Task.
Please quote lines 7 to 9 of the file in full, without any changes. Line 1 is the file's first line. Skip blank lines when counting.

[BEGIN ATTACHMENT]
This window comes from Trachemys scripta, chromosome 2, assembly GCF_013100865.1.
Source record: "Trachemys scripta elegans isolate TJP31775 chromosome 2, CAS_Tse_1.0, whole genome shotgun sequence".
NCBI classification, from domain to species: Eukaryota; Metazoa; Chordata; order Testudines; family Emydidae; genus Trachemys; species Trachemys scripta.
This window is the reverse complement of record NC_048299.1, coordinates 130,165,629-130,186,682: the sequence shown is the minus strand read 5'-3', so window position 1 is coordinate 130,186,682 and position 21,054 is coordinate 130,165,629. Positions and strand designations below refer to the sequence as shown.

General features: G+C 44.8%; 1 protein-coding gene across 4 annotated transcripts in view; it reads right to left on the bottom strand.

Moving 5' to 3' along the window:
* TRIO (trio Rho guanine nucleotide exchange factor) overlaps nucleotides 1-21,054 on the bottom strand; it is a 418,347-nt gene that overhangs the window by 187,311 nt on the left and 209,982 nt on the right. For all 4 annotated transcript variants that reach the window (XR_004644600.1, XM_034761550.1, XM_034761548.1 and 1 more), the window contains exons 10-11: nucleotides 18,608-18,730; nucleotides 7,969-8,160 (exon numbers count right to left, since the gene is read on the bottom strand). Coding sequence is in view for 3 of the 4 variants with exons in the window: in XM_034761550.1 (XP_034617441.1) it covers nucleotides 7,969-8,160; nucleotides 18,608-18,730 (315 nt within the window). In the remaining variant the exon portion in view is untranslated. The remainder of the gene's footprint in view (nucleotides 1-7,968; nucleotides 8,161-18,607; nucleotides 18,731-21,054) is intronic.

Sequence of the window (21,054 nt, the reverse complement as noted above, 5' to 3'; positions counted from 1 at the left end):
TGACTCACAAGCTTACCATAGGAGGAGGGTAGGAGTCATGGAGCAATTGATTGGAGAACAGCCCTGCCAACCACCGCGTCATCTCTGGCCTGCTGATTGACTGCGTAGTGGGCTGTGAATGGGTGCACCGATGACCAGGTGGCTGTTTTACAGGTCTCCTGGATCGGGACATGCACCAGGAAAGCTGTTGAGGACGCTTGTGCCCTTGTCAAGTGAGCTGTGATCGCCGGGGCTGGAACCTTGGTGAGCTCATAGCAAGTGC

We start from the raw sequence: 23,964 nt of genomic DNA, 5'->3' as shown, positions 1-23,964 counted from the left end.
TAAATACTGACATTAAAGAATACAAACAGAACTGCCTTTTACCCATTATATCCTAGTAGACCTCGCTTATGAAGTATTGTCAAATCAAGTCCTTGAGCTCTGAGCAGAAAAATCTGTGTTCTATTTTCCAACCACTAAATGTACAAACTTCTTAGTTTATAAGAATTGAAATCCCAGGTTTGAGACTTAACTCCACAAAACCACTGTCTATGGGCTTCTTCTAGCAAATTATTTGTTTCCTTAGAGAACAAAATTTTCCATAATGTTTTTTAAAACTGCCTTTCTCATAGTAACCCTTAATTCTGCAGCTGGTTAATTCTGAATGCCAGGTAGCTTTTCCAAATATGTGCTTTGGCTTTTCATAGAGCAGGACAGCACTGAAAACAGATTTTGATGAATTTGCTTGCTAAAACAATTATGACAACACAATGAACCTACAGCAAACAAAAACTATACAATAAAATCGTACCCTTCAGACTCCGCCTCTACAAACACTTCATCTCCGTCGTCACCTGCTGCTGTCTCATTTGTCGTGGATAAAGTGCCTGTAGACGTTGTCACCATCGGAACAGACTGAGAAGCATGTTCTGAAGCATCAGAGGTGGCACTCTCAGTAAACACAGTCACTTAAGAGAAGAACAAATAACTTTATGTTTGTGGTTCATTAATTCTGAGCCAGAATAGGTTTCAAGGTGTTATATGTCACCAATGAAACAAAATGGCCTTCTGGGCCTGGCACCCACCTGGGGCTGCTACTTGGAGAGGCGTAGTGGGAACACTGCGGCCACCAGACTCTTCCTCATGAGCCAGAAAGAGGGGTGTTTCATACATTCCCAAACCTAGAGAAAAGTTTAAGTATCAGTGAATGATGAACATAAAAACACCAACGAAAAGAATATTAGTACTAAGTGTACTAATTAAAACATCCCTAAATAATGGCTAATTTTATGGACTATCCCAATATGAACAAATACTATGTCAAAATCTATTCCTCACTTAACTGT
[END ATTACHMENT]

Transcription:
* TRIO (trio Rho guanine nucleotide exchange factor) overlaps nucleotides 1-21,054 on the bottom strand; it is a 418,347-nt gene that overhangs the window by 187,311 nt on the left and 209,982 nt on the right. For all 4 annotated transcript variants that reach the window (XR_004644600.1, XM_034761550.1, XM_034761548.1 and 1 more), the window contains exons 10-11: nucleotides 18,608-18,730; nucleotides 7,969-8,160 (exon numbers count right to left, since the gene is read on the bottom strand). Coding sequence is in view for 3 of the 4 variants with exons in the window: in XM_034761550.1 (XP_034617441.1) it covers nucleotides 7,969-8,160; nucleotides 18,608-18,730 (315 nt within the window). In the remaining variant the exon portion in view is untranslated. The remainder of the gene's footprint in view (nucleotides 1-7,968; nucleotides 8,161-18,607; nucleotides 18,731-21,054) is intronic.

Sequence of the window (21,054 nt, the reverse complement as noted above, 5' to 3'; positions counted from 1 at the left end):
TGACTCACAAGCTTACCATAGGAGGAGGGTAGGAGTCATGGAGCAATTGATTGGAGAACAGCCCTGCCAACCACCGCGTCATCTCTGGCCTGCTGATTGACTGCGTAGTGGGCTGTGAATGGGTGCACCGATGACCAGGTGGCTGTTTTACAGGTCTCCTGGATCGGGACATGCACCAGGAAAGCTGTTGAGGACGCTTGTGCCCTTGTCAAGTGAGCTGTGATCGCCGGGGCTGGAACCTTGGTGAGCTCATAGCAAGTGC